3 voices, electric organ, 4 marimbas, vibraphone and 2 glockenspiels

The piece is constructed from distinct motifs of marimbas and glockenspiels, endlessly repeated out of phase (more or less important metric shift that can be found in Six Pianos, composed the same year). Thus the original motif is incomplete; it is gradually revealed through its duplication, each repetition adding supplementary elements until the motif is completely exposed, played out of phase from one voice to the next (in other words “played against itself”). These phase displacements and the presence of typical marimba and glockenspiel motifs give to the work an impression of ceaseless activity as well as a wealth of tones and colors enhanced by the female voices. These female voices, as in Drumming (1970-1971), imitate exactly the sound of an instrument playing brief repetitive motifs, in accordance with a constant blend of voices and instruments. Used also to double the electric organ and included in longer durations, they bestow on the piece another kind of tone, at once vocal and instrumental. The integration of all these lively elements makes the listening experience unique, resolutely turned toward the present, with all that entails as repetitive yet endlessly renewed.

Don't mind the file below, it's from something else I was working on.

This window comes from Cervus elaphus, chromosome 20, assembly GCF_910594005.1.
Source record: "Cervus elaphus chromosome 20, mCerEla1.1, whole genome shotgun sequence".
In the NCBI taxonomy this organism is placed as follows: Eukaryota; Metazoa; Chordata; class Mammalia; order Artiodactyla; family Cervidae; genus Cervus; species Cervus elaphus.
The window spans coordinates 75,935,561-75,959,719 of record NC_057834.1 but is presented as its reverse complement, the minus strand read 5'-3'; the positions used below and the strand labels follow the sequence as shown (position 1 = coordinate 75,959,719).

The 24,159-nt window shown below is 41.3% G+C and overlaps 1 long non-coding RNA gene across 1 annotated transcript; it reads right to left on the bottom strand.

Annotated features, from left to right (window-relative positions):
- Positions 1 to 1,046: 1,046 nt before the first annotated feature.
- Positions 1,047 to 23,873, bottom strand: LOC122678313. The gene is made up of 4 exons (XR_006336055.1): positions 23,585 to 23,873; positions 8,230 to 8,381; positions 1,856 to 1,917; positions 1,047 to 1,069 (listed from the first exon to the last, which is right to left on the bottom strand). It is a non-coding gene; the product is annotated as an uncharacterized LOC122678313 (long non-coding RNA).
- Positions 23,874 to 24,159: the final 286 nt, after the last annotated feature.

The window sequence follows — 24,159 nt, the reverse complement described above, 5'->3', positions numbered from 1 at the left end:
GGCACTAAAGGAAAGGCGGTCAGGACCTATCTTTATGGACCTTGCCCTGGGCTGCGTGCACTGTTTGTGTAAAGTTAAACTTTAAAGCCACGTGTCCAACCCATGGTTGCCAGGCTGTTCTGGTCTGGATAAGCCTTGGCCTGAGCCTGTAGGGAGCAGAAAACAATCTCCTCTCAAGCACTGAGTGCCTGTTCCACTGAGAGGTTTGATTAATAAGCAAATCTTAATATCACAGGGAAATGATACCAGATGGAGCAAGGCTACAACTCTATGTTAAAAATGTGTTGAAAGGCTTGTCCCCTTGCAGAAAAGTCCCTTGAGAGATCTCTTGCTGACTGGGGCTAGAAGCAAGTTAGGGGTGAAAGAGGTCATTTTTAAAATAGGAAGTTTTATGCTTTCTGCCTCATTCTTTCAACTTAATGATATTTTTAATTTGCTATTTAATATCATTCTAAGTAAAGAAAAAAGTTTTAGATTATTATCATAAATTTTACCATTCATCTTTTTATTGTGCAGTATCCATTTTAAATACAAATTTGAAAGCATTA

[iii-13]

Performances

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